For centuries, the sight of Oxford students in their distinctive academic gowns has been as familiar in the city as its dreaming spires.
But the ancient university has been forced to rewrite its traditional dress code to avoid upsetting transgender students. From next month, men will be allowed to wear skirts or stockings to exams while women can choose suits or white bow ties.
Under the old regulations, male students were required to wear a dark suit with dark socks, black shoes, a white bow tie, and a plain white shirt and collar beneath their black gowns when attending formal occasions such as examinations.
Female students have to wear a dark skirt or trousers, a white blouse, a black ribbon tied in a bow at the neck, black stockings and shoes.
The dress code is strictly enforced by the universitys authorities, which have the power to punish students deemed in breach of the rules.
Punishments range from fines to rustication the suspension of a student for a period of time or expulsion, known as sending down.
However, the university's council, headed by Vice-Chancellor Andrew Hamilton, has dropped any distinction between the sexes by deleting all references to men and women.
While students are still required to dress appropriately for formal occasions and exams, they no longer need to ensure their sub-fusc the clothes worn with full academic dress is distinctive for each sex.
The reforms were introduced following a campaign by the student union, which argued that transgender students, including transvestite or gender confused men and women, could face punishment if they wore inappropriate dress.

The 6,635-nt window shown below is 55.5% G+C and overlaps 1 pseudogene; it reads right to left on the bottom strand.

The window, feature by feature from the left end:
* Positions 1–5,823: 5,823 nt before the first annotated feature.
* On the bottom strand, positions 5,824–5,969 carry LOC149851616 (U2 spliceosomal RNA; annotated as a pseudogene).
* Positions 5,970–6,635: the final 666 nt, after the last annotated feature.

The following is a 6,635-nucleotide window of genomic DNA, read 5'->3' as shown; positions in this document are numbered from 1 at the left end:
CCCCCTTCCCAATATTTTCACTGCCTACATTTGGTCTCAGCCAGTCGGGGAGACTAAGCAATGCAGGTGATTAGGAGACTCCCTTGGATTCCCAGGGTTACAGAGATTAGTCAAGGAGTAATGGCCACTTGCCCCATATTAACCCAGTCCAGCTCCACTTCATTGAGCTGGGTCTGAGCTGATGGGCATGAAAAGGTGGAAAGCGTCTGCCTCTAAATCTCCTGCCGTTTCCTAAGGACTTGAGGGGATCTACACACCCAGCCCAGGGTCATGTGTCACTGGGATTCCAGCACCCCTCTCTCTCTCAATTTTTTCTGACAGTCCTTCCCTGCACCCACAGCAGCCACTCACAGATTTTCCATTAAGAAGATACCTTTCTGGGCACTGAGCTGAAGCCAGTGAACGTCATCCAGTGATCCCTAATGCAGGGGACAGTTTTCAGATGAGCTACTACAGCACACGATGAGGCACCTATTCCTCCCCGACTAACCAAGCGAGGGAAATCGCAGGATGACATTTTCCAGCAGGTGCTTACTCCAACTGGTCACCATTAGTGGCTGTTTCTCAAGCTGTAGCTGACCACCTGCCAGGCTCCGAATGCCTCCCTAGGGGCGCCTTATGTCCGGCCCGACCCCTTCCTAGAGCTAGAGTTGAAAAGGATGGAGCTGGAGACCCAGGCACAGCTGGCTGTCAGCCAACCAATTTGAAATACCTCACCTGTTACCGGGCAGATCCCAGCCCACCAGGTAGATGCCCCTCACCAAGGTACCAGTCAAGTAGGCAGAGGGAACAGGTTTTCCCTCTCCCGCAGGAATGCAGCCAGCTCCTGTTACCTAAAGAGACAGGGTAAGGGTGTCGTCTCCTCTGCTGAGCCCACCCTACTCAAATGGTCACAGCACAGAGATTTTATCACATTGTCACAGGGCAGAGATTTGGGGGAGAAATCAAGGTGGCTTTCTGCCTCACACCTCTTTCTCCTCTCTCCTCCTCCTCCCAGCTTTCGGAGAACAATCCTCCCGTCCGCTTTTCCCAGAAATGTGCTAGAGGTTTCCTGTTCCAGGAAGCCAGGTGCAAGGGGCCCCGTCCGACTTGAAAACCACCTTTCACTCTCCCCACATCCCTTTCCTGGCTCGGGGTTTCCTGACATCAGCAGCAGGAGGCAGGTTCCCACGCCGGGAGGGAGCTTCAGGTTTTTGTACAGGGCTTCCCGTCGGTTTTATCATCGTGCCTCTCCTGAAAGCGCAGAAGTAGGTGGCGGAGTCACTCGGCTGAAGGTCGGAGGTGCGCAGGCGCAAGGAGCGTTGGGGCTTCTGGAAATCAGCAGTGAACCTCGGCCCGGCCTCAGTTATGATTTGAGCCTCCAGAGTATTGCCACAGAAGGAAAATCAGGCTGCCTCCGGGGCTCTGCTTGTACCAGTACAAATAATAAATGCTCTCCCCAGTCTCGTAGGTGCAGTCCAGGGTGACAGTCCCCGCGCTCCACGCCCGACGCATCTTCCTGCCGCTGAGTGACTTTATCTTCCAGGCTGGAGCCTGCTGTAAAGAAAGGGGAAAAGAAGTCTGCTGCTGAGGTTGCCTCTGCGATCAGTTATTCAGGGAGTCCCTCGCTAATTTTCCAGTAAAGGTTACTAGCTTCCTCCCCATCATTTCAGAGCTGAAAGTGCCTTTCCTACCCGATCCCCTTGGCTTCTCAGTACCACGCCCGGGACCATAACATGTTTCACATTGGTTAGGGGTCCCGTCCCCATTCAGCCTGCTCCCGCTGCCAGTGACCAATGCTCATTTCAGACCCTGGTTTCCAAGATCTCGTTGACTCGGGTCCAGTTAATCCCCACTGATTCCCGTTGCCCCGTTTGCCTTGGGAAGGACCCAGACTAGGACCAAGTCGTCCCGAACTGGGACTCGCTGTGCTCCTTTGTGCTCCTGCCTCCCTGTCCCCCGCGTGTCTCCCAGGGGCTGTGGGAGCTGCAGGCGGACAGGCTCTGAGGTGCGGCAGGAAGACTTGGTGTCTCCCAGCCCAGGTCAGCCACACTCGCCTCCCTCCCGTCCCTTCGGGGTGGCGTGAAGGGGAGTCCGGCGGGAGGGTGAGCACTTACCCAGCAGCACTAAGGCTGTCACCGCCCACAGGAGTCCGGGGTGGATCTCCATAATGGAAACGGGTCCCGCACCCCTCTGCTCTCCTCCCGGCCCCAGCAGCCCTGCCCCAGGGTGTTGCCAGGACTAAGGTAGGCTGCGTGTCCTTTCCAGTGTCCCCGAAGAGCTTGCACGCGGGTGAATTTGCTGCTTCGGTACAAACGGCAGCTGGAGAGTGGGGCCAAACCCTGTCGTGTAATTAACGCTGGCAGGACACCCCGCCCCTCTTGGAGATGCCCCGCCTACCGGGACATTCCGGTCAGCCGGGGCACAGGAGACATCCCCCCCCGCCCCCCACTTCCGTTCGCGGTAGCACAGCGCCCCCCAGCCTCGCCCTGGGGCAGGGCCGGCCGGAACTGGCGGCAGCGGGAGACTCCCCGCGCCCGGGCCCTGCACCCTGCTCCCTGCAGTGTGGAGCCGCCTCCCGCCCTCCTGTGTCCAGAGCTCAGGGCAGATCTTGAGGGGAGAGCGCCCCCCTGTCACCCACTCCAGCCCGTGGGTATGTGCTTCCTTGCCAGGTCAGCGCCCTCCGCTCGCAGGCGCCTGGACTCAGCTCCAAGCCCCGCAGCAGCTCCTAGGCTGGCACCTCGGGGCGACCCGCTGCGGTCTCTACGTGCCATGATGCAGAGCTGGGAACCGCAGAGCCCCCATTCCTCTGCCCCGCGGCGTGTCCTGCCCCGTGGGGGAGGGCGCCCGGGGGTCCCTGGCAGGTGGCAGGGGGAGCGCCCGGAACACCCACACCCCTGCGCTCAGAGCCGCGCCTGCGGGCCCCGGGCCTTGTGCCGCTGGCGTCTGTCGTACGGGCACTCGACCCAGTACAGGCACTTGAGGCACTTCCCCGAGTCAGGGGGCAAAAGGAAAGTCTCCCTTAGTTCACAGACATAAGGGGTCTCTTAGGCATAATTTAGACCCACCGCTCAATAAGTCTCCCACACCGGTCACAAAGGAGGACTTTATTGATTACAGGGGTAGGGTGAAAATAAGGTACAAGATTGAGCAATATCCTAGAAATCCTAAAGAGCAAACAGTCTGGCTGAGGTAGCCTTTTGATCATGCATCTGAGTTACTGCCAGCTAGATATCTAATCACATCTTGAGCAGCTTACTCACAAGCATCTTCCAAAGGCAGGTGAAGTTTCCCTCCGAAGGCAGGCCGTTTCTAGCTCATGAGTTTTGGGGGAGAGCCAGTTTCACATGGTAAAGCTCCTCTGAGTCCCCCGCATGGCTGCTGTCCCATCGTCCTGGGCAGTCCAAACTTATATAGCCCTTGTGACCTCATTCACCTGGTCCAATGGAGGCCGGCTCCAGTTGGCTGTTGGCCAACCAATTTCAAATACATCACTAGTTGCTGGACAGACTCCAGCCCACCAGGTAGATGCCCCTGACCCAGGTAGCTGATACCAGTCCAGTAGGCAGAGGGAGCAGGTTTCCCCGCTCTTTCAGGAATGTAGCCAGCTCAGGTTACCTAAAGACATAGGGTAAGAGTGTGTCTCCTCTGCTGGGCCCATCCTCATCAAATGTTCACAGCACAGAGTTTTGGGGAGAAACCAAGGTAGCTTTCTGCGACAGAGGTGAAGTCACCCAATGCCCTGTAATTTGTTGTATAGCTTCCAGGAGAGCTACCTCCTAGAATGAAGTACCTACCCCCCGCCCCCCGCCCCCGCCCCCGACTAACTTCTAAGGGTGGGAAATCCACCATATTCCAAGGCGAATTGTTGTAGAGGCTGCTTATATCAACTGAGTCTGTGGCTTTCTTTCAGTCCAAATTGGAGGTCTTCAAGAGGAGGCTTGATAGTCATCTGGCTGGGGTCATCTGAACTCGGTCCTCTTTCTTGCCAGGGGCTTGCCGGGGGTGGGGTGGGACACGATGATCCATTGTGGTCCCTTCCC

Jess Pumphrey, the unions Lesbian, Gay, Bisexual, Transgender and Queer executive officer, said the change would make a small number of students exam experiences significantly less stressful by eliminating the need for trans students to cross-dress to avoid being disciplined during their exam.
She said there was an active transgender community in Oxford, and every member she had spoken to had found sub-fusc, under the old regulations, to be stressful. But one unnamed law student told the university newspaper Cherwell: "This seems a bit unnecessary. It only applies to a tiny percentage of the student population and it seems unlikely that a trans student would really be confronted about what they are wearing."
Former students also voiced their concerns about the change. Ann Widdecombe, who graduated from Lady Margaret Hall in 1972, said: "If men want to prance around in skirts, that is entirely up to them.
"In my day, it would have been unthinkable men were men and women were women, and we dressed accordingly. But I think the university is just saving itself from a silly row, and from that point of view Im on their side. Why go courting a silly row when they dont need one?"
A spokesman for Oxford said: "The regulations have been amended to remove any reference to gender, in response to concerns raised by Oxford University Student Union that regulations did not serve the interests of transgender students."
- Daily Mail